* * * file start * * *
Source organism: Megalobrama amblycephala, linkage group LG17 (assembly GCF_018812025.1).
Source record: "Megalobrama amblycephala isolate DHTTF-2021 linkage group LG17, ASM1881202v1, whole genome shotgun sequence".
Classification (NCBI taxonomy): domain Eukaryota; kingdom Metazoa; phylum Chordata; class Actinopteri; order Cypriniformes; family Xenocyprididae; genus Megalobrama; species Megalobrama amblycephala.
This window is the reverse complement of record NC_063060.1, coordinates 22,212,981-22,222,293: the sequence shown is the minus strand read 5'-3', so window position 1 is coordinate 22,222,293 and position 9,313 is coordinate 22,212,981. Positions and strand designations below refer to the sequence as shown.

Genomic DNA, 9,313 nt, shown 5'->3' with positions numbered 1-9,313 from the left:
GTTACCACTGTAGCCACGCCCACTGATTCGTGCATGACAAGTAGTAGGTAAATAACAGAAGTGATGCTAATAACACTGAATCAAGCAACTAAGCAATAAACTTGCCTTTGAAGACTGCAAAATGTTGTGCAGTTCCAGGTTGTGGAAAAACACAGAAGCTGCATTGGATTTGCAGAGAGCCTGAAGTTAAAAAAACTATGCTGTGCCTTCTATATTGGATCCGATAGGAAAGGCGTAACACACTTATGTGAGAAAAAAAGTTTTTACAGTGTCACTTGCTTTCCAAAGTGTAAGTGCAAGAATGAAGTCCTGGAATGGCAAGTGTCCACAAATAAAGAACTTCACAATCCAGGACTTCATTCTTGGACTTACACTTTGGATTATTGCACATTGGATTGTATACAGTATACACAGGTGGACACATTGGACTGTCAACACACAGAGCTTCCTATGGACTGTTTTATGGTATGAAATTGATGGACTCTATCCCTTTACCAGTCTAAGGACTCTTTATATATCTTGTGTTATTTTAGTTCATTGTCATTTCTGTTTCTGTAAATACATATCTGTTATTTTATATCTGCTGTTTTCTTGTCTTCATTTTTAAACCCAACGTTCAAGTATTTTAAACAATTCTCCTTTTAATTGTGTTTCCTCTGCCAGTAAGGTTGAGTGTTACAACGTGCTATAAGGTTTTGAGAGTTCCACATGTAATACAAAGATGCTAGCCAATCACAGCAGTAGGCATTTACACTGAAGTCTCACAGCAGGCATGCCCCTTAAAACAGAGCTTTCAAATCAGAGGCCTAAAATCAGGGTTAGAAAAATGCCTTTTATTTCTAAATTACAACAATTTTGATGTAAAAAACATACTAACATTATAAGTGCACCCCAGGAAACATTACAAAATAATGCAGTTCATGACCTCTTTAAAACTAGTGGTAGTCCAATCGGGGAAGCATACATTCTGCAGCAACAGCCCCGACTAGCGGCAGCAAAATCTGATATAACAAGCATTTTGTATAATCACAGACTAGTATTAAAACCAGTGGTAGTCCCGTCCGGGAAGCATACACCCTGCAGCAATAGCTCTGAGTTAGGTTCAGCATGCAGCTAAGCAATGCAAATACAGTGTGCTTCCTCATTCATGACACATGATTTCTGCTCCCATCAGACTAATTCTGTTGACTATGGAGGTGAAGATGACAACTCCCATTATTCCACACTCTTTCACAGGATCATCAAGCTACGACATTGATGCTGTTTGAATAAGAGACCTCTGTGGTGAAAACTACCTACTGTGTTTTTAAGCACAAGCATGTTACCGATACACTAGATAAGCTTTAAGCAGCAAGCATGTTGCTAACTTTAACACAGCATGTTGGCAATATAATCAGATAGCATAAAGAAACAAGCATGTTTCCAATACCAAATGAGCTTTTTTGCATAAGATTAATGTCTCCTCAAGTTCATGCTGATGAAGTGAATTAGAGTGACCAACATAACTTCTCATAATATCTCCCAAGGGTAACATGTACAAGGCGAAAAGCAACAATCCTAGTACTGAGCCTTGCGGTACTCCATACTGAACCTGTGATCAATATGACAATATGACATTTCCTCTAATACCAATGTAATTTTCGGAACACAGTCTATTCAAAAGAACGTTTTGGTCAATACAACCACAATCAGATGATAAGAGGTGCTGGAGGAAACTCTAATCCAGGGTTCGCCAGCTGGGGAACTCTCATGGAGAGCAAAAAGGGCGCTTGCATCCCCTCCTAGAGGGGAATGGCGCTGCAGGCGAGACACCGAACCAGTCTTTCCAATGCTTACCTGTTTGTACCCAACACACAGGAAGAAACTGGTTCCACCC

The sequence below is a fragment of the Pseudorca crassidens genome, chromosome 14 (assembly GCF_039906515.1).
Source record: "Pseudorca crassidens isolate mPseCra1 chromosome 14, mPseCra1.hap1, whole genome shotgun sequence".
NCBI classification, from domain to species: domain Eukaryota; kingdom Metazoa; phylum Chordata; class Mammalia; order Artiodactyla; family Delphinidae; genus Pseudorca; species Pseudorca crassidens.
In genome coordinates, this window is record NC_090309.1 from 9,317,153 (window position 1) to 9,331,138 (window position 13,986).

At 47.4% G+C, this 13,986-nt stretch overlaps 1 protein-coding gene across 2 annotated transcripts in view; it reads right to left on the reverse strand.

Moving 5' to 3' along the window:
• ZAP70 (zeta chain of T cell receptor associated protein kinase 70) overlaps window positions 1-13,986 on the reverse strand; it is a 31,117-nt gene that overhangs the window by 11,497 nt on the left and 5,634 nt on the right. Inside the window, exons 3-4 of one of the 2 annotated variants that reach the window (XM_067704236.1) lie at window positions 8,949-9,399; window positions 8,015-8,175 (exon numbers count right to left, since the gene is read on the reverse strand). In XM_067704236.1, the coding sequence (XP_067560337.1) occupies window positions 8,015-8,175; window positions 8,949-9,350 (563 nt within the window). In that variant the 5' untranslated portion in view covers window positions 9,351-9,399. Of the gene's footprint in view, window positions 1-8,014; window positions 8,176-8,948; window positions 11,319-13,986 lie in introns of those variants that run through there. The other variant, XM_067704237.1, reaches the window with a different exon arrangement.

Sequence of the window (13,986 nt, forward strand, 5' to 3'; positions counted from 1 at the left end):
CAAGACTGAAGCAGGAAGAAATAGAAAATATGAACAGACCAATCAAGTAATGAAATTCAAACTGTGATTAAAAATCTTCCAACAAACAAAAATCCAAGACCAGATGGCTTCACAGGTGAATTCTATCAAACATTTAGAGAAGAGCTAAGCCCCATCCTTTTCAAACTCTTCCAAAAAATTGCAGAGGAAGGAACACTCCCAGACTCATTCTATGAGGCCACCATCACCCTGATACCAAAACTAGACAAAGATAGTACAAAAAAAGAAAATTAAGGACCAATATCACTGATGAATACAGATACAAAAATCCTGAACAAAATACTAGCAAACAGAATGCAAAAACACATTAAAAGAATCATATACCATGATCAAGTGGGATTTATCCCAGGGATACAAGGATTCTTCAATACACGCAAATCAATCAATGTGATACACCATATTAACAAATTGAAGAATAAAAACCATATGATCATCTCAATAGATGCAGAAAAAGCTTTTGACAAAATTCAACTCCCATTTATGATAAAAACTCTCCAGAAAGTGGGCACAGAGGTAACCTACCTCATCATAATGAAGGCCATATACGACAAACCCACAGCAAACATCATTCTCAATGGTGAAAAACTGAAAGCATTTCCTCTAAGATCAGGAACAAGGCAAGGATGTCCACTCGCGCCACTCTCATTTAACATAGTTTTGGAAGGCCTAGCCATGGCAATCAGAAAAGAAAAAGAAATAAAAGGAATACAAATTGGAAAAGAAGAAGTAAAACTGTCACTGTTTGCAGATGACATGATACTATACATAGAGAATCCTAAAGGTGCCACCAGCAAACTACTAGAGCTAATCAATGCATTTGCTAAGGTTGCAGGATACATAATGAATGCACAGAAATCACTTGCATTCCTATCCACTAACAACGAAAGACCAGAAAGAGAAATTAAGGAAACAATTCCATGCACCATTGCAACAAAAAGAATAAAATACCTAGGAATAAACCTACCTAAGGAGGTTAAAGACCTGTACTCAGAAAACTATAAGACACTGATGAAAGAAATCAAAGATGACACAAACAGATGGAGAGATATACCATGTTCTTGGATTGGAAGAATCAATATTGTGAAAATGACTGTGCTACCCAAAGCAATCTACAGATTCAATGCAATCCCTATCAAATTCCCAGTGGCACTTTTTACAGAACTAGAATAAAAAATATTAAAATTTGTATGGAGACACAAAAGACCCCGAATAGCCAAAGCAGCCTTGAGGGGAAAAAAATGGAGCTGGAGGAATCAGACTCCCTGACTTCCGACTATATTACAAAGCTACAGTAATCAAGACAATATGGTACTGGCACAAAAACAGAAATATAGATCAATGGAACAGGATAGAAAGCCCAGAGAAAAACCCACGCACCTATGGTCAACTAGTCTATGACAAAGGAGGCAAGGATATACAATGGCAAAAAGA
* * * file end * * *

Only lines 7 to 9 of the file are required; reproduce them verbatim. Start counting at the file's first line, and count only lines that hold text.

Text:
The sequence below is a fragment of the Pseudorca crassidens genome, chromosome 14 (assembly GCF_039906515.1).
Source record: "Pseudorca crassidens isolate mPseCra1 chromosome 14, mPseCra1.hap1, whole genome shotgun sequence".
NCBI classification, from domain to species: domain Eukaryota; kingdom Metazoa; phylum Chordata; class Mammalia; order Artiodactyla; family Delphinidae; genus Pseudorca; species Pseudorca crassidens.